Four months after Hurricane Maria swept over Puerto Rico, infrastructure on the U.S. territory remains crippled. Forty percent of residents are still without power, and many have no access to clean water. Facing these difficult circumstances, hundreds of thousands have decided to move to Florida, the closest U.S. mainland state.
CGTN’s Nitza Soledad Perez reports.
Since Hurricane Maria devastated Puerto Rico, more than 300,000 islanders have come to the state of Florida. And many Puerto Rican businesses are following.
Wanda Gracia is the manager of Novus, a retail shoe company popular on the island. She relocated to Florida, and works at one of two stores that recently opened.
“We are open to our people and to their needs,” she explained.
Nine of her ten employees are also from the island, most of them students. Wanda said that she receives about five resumes a day from Puerto Rican job seekers.
It’s not an easy change for all these hurricane victims. For Wanda, the hardest part is being away from her loved ones.
“My family is in Puerto Rico. My husband and daughter have come to visit, but I’ve had no other choice but get used to being without them,” she said.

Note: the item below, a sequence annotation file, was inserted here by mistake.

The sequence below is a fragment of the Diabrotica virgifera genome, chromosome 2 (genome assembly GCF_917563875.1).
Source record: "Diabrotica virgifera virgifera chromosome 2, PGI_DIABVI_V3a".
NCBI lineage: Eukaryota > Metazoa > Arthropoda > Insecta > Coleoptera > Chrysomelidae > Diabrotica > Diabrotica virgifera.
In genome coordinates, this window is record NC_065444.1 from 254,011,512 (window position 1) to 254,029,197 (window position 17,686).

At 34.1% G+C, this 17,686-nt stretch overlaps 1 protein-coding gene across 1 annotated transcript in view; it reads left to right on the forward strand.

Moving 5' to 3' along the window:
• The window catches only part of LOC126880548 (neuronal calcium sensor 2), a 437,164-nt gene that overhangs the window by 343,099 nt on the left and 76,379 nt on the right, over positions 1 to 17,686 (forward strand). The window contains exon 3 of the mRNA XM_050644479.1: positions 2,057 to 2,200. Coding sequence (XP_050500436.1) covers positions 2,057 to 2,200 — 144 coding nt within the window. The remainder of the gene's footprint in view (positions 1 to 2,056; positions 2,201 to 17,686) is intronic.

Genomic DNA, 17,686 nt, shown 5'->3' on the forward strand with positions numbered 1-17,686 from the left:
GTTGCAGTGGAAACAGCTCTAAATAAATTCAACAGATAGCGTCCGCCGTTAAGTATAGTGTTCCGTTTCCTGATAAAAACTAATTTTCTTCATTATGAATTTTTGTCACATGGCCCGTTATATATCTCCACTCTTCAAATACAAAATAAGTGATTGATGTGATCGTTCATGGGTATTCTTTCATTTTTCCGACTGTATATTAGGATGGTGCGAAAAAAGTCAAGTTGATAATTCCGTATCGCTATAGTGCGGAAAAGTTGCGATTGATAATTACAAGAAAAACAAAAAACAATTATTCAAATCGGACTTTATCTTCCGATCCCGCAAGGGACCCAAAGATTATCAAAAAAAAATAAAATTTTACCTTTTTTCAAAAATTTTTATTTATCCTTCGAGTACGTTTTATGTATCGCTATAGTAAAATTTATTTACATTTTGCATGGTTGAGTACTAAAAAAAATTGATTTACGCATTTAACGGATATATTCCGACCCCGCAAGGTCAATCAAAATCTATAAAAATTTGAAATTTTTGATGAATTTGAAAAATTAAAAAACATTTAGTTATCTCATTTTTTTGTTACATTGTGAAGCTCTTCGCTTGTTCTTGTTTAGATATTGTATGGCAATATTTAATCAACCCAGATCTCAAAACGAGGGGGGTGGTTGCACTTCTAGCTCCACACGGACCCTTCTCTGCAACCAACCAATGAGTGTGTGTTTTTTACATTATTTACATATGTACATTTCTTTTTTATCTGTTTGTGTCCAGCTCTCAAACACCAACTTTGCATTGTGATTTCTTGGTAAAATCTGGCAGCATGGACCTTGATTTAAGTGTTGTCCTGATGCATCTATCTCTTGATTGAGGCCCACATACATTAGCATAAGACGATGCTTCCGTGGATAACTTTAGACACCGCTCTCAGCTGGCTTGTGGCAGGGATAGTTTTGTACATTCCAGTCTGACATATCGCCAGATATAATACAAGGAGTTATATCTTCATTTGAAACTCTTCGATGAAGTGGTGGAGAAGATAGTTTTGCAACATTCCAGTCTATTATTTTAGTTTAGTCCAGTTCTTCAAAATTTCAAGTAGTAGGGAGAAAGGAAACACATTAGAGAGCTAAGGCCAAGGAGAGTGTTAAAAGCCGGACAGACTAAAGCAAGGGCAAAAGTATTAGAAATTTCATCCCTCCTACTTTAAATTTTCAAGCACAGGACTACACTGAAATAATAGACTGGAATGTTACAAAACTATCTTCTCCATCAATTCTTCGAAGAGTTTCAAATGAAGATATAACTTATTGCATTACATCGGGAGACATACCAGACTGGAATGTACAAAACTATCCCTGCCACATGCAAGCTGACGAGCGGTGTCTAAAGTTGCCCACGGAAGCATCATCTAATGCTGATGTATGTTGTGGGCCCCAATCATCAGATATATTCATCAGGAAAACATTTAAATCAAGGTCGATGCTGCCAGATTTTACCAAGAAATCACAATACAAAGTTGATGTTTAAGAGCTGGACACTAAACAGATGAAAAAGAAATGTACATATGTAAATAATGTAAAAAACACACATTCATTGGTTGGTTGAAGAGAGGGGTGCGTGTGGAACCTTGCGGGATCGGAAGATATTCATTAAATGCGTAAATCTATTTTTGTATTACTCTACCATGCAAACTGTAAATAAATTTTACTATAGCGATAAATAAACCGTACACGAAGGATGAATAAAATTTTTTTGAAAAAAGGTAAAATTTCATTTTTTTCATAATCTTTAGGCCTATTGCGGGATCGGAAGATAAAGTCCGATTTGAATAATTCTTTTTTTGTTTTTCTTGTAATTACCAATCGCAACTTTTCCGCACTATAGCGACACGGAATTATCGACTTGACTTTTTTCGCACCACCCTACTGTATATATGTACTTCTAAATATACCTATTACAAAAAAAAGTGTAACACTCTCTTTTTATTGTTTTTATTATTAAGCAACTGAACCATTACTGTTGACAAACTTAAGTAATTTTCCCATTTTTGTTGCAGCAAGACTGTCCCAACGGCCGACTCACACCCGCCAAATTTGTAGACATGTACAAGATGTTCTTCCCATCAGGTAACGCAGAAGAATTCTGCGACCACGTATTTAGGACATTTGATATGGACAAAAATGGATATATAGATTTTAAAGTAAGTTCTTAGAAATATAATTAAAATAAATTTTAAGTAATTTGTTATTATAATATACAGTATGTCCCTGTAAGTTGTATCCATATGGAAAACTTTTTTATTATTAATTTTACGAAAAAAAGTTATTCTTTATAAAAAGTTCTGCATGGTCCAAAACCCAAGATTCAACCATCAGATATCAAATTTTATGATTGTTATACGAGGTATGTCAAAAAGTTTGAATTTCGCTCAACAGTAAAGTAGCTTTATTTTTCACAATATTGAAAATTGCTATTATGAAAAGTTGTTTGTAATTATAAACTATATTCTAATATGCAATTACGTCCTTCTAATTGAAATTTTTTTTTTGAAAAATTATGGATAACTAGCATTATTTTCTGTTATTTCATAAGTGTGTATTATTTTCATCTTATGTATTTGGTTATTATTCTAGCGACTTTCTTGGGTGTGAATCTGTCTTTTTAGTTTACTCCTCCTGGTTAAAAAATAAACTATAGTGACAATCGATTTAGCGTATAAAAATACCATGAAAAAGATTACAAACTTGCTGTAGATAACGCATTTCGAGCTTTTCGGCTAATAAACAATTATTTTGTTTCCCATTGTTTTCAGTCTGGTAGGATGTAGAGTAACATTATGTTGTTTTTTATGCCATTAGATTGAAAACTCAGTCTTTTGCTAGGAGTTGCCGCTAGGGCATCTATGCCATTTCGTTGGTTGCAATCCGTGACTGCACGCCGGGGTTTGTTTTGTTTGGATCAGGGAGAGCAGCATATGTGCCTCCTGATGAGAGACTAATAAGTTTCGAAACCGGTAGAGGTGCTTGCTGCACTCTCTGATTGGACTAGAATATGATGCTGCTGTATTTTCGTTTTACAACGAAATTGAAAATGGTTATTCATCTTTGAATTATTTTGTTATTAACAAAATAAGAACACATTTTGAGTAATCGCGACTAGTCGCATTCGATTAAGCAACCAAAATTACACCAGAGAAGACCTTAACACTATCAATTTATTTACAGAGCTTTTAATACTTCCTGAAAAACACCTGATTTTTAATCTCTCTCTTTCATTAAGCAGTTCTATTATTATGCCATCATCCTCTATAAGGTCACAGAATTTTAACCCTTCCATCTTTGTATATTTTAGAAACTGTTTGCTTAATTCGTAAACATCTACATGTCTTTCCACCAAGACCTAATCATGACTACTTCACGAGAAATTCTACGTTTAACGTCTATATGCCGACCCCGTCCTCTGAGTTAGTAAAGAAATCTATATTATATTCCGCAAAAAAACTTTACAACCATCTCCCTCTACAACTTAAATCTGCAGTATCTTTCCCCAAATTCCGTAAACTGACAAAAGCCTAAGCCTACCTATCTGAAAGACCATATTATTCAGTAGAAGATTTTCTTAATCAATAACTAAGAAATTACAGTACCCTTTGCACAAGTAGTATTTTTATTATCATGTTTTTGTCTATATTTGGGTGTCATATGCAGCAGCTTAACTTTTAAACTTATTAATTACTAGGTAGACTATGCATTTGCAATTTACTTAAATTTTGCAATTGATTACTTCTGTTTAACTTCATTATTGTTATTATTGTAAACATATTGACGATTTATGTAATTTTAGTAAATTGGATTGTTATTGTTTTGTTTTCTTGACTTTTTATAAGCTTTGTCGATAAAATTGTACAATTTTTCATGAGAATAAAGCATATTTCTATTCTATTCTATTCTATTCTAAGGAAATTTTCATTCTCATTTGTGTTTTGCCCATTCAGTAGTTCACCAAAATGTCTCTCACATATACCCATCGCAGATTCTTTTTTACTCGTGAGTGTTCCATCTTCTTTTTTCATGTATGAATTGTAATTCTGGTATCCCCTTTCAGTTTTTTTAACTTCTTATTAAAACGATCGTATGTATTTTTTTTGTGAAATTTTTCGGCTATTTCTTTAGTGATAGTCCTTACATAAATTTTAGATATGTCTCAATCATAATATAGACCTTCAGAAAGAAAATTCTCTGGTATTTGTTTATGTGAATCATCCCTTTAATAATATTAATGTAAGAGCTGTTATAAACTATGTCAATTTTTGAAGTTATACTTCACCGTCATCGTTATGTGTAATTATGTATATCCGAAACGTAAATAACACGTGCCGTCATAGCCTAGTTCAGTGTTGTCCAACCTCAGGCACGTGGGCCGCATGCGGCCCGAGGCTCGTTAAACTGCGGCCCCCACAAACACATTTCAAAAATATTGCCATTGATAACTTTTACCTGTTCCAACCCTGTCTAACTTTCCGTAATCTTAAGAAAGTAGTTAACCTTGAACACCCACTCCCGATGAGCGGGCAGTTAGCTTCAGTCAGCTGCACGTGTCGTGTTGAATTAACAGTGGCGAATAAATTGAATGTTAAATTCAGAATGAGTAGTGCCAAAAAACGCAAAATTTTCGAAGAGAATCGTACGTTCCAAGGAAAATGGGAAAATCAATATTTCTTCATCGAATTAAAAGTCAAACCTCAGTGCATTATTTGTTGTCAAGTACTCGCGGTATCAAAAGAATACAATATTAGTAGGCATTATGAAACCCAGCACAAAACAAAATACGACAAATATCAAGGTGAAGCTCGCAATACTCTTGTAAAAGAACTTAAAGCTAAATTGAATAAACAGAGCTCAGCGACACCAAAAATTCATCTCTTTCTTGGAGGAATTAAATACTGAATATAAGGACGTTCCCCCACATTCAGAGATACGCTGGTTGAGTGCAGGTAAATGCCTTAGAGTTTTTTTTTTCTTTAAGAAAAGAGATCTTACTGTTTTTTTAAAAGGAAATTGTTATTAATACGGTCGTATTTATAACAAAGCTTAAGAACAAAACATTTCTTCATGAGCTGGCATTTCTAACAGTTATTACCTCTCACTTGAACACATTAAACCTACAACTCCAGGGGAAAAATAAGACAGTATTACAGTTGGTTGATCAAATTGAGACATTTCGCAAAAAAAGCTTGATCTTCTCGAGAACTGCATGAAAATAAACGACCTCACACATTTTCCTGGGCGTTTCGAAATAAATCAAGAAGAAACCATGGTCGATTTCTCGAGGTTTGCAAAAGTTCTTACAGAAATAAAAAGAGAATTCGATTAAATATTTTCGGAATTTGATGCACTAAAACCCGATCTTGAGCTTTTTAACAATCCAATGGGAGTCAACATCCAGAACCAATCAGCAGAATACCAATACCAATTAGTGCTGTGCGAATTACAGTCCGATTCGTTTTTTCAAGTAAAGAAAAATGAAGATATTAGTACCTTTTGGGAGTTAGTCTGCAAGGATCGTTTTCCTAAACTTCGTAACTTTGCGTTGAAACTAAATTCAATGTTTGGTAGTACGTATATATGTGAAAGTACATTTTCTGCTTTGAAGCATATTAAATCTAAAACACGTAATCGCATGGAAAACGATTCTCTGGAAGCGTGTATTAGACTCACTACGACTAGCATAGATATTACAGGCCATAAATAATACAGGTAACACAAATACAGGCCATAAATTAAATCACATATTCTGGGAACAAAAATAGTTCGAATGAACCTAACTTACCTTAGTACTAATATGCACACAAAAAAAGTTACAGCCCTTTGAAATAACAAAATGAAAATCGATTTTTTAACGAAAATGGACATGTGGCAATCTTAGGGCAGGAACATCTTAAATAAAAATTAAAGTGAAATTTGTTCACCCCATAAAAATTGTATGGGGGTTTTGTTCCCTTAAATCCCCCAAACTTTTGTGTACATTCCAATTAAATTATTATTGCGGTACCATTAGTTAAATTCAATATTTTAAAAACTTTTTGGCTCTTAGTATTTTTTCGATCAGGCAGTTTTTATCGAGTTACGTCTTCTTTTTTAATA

Iham Manuel Diaz also misses the island lifestyle, but also his friends and his school. He transferred from a private Puerto Rican university that also has campuses in Florida.
“I had to fight for my future,” Diaz said. “My university shut down, classes were cancelled and that has always been my priority, my education.”
Not only did he lose his education on the island, but he also lost his employment. The supermarket where he used to work lost its roof.
Correspondent Gerry Hadden traveled to San Juan before Hurricane Maria to report on the crisis that had doctors leaving Puerto Rico in droves.
Florida was already home to more than one million Puerto Ricans before Hurricane Maria, and these recent arrivals are further changing the economic and political landscape of the state. Puerto Ricans are U.S. citizens, and have the right to vote.
“The population of Puerto Ricans living here in Florida are now capable of swinging the vote one way or the other,” voter registration advocate Phyllis Lehman said. “Up to you to make a decision.”
Both major political parties are trying to woo these new voters. Democrats are hoping to link the Republican Party to President Trump, tapping into the community’s anger over the administration’s handling of the recovery after Hurricane Maria. But it won’t be as simple as it seems. Puerto Ricans’ main concerns are the economy and job security.
They are not that different from the rest of the American electorate.
“We came here to work,” according to Diaz. “We are contributing in any way we can.”